Saturday, July 24, 2010

Being home vs. feeling at home


I love you, LA, but you can really suck sometimes (one of many reasons I miss Brazil).

This entry might end up being a bit more emo cuz it’s late.

The valley kid is like an unfulfilled dream.

We often want to get out of the valley so maybe we’ll hang out in greater Los Angeles but end up hanging out at all the same spots that other valley kids hang at. It’s financially stupid to move because our backbone (the parents) is here. We are segregated demographically and fail to recognize it. Some of us resort to being semi-hipsters and actually think it’s cool. Others of us remain complacent and go on with our quotidian lives working at the mall or Starbucks. Still others of us emulate the Lohans, the Hiltons, and the Kardashians and think it’s cool to use phrases like “like” and “shut up” extensively while simultaneously having some jacked-up intonations inour sentences. It’s a funny sort of irony, really. Many of us go for the top of the trend or the “first” of something or the flashiest new accessory and it only succeeds to sink you that much deeper into the “UN-unique” pile of people.

Then I realize I am describing a lot of America, not justthe valley. Materialism, or whatever you want to call it, makes me want to puke. It’s always overrated and yet we are all always victims of it.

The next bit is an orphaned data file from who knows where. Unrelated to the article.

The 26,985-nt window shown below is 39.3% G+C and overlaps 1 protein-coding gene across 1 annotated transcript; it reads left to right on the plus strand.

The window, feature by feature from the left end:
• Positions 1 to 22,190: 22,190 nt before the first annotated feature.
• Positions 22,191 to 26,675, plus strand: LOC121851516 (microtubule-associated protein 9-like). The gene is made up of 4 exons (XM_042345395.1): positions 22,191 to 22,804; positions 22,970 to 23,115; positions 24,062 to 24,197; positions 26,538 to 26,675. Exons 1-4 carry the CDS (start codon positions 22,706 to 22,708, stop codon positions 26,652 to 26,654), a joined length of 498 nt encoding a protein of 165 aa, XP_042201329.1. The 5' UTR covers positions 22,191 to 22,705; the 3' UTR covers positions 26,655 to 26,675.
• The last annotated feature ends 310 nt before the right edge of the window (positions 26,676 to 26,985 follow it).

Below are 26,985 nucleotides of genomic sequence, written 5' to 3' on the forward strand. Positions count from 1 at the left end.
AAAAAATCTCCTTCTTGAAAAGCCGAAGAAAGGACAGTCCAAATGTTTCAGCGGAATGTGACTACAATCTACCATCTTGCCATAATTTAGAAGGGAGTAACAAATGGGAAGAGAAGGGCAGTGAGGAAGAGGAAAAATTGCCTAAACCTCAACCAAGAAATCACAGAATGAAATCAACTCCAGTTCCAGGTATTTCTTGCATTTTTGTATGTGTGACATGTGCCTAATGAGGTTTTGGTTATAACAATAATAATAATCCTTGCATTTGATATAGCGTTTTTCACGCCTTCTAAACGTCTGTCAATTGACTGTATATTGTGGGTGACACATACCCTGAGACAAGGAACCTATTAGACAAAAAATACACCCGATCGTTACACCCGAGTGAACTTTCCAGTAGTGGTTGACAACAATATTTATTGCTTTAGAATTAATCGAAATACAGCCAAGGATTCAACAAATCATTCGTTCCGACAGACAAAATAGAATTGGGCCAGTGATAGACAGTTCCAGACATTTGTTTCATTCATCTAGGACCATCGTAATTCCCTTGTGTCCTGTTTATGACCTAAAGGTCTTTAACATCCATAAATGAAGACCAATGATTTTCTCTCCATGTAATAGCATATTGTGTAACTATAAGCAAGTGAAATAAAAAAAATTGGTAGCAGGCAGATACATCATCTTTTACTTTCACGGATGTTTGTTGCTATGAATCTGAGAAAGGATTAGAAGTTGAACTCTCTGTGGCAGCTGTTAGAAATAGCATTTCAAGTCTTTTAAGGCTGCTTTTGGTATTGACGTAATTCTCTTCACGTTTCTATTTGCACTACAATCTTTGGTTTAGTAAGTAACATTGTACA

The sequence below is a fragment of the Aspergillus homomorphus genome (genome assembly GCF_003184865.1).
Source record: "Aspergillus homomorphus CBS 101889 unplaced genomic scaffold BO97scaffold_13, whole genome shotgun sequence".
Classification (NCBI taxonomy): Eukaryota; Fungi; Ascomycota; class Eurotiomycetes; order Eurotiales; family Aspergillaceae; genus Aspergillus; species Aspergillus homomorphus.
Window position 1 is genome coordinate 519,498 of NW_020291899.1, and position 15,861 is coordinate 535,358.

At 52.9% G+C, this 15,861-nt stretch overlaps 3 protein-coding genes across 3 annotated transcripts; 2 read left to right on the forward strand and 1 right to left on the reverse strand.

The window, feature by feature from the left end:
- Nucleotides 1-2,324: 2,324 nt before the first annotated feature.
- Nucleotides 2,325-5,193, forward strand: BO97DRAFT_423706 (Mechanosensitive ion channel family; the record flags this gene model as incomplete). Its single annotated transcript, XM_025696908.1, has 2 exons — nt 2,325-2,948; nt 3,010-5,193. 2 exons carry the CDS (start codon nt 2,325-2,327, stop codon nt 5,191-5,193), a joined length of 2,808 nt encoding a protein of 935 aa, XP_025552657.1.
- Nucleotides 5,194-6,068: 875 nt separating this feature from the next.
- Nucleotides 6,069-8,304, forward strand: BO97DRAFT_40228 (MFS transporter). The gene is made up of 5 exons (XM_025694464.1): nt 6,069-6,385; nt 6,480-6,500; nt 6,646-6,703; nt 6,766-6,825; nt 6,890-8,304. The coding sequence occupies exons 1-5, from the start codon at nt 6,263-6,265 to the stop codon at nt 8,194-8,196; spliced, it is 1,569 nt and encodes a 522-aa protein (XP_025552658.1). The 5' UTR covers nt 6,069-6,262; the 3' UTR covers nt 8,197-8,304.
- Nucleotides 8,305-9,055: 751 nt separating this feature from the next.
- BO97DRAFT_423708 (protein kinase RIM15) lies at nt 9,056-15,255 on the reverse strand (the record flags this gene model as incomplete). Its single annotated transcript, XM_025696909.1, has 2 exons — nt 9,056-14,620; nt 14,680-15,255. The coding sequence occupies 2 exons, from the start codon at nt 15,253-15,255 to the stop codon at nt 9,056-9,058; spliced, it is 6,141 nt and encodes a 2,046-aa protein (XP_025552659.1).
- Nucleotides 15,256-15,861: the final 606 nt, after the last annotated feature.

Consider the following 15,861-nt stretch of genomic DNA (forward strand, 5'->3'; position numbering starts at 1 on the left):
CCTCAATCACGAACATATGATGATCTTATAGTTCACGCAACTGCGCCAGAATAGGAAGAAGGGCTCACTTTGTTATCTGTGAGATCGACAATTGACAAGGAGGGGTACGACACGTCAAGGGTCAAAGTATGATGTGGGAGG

Sorry, LA. On to Brazil…

I miss walking in the oldest part of the city, downtown Salvador, on Tuesday nights, walking with just two or three friends, knowing you’ll run into 20 more later, and going from one free club to another. Not club, in the LA or Vegas sense of a club, but club as in open dance space and live band-type club. We’d start at reggae, then samba and make our way over to salsa. Always live, always heavy on the percussion. No BS, frou frou drinks, either. Solid drinkable beer or strong caipirinhas. That’s it. Thursdays were dub-reggae and I always partied with the same Brazilians at least twice a week. You just look at people, give them a nod of recognition, a high-five, an “Oi” (“hey”/”hi”), and there it was: instant human connection.

It’s hard to find that in LA. It’s nearly impossible to find that in LA, actually.


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